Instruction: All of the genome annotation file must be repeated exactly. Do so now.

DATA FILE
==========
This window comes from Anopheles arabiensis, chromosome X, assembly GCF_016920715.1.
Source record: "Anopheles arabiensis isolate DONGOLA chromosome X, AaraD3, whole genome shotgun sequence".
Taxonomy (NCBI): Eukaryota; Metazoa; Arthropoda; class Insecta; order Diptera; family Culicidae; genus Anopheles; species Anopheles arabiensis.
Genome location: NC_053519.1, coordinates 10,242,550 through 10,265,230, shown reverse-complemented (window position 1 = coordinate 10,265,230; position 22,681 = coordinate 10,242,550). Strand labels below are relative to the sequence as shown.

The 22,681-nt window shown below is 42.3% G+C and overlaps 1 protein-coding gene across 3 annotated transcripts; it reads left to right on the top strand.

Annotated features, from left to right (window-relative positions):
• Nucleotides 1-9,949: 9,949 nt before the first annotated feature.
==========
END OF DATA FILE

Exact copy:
This window comes from Anopheles arabiensis, chromosome X, assembly GCF_016920715.1.
Source record: "Anopheles arabiensis isolate DONGOLA chromosome X, AaraD3, whole genome shotgun sequence".
Taxonomy (NCBI): Eukaryota; Metazoa; Arthropoda; class Insecta; order Diptera; family Culicidae; genus Anopheles; species Anopheles arabiensis.
Genome location: NC_053519.1, coordinates 10,242,550 through 10,265,230, shown reverse-complemented (window position 1 = coordinate 10,265,230; position 22,681 = coordinate 10,242,550). Strand labels below are relative to the sequence as shown.

The 22,681-nt window shown below is 42.3% G+C and overlaps 1 protein-coding gene across 3 annotated transcripts; it reads left to right on the top strand.

Annotated features, from left to right (window-relative positions):
• Nucleotides 1-9,949: 9,949 nt before the first annotated feature.